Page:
Expanding Opportunities for Entrepreneurs of Color in Atlanta

Posted August 2, 2017, By the Annie E. Casey Foundation

The Casey Foundation and The Kendeda Fund have launched a collaborative to strengthen business ownership among African Americans in Atlanta. The group — which includes microlenders, policy and advocacy organizations, the Mayor’s Office of Resilience and Atlanta’s economic development authority — is focusing on entrepreneurship as a strategy to close the city’s growing racial wealth gap. In 2016, Atlanta had the second highest rate of income inequality in the nation.

Business ownership creates new wealth faster than traditional wage employment, according to a recent report from the Association for Enterprise Opportunity. Black entrepreneurs are wealthier than their peers who do not own businesses and many hire from within their communities, creating job opportunities in neighborhoods of color that might not otherwise have access. However, barriers including low levels of personal savings, growing student loan debt and limited access to business credit hinder the growth of black-owned businesses across the nation. Prosperity Now, which partners with community organizations to expand economic opportunities for low-income Americans, is facilitating the group as it works to address these and other challenges entrepreneurs of color in Atlanta face.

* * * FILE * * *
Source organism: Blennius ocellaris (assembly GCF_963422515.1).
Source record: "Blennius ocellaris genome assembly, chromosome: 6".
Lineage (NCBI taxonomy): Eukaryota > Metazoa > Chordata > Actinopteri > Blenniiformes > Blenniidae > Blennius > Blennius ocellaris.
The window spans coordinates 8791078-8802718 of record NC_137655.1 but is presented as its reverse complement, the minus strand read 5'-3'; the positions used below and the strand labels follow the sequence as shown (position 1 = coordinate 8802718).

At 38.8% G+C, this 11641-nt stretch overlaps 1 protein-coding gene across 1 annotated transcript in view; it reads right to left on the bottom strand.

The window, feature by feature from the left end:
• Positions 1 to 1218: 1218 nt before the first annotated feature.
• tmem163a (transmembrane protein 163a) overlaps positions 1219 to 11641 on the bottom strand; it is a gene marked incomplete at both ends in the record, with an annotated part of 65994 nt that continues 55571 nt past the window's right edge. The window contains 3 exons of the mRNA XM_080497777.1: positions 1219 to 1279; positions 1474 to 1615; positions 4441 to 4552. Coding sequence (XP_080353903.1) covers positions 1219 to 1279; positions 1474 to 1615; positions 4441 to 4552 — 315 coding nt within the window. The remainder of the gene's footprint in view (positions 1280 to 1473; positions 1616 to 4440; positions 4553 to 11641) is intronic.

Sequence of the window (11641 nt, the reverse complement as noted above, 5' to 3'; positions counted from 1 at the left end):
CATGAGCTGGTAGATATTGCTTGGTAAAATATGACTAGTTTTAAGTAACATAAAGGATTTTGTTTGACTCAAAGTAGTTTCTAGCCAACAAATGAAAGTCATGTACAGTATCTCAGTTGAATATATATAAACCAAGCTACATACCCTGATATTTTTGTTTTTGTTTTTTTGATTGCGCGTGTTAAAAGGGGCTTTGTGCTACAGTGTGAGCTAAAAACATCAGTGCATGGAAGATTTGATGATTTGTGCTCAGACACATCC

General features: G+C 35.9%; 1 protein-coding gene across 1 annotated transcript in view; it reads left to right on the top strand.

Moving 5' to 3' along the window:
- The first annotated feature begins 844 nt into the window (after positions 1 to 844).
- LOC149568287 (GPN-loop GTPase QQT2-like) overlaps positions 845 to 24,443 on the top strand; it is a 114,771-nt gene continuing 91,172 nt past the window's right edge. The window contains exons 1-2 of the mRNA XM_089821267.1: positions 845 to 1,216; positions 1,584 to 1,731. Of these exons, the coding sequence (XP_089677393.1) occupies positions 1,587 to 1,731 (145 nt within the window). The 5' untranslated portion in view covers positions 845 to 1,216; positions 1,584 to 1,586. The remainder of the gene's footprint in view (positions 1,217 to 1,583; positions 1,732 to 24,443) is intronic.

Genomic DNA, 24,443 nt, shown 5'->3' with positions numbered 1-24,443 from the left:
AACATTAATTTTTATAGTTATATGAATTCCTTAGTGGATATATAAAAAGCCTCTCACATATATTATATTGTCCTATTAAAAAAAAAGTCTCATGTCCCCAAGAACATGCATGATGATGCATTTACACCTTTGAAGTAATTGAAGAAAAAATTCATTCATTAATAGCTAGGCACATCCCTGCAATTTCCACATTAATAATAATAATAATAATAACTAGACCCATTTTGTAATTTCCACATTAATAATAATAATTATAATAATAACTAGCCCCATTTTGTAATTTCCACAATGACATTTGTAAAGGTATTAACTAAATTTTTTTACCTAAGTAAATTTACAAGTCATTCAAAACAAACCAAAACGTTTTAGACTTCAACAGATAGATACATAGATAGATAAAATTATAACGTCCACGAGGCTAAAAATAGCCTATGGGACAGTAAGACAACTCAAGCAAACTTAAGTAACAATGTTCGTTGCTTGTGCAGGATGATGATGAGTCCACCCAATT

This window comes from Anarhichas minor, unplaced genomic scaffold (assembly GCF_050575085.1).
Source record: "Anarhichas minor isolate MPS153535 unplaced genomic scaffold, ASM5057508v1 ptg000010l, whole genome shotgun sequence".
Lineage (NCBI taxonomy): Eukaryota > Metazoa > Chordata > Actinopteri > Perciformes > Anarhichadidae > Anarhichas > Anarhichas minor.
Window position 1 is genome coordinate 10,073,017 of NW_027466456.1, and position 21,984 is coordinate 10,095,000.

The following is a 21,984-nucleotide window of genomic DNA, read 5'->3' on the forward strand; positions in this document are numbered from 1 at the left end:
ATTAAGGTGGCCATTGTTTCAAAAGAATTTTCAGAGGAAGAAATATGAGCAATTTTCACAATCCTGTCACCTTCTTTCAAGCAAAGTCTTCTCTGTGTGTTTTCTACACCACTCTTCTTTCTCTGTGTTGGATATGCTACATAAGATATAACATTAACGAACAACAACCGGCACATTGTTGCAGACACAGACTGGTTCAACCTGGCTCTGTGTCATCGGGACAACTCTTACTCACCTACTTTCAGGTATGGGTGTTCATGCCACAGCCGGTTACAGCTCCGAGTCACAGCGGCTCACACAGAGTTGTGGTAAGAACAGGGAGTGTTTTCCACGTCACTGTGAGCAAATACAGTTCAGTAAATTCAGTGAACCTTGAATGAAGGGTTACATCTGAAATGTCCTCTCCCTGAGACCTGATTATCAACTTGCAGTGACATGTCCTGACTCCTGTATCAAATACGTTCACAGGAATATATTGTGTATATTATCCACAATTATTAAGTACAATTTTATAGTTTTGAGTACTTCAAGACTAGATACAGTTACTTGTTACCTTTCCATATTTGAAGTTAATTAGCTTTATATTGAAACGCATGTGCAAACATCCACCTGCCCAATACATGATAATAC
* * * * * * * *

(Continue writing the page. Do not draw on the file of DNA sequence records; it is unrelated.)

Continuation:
“We are thrilled that several new partners, including the Georgia Micro Enterprise Network and the Village Micro Fund, are joining us in this work, along with those like Access to Capital for Entrepreneurs Inc. that we have longstanding relationships with,” says Janelle Williams, who leads the Foundation’s family economic success work in Atlanta. “Though this collaborative is just getting off the ground, I am beyond excited to see what we can accomplish together in the months ahead.”

The group has identified a preliminary set of goals and strategies to encourage greater collaboration and alignment among organizations that support entrepreneurs, increase black business owners’ access to existing technical assistance and advance community wealth more broadly, which it will work to refine over the coming months.

Learn more about Kendeda’s work in Atlanta

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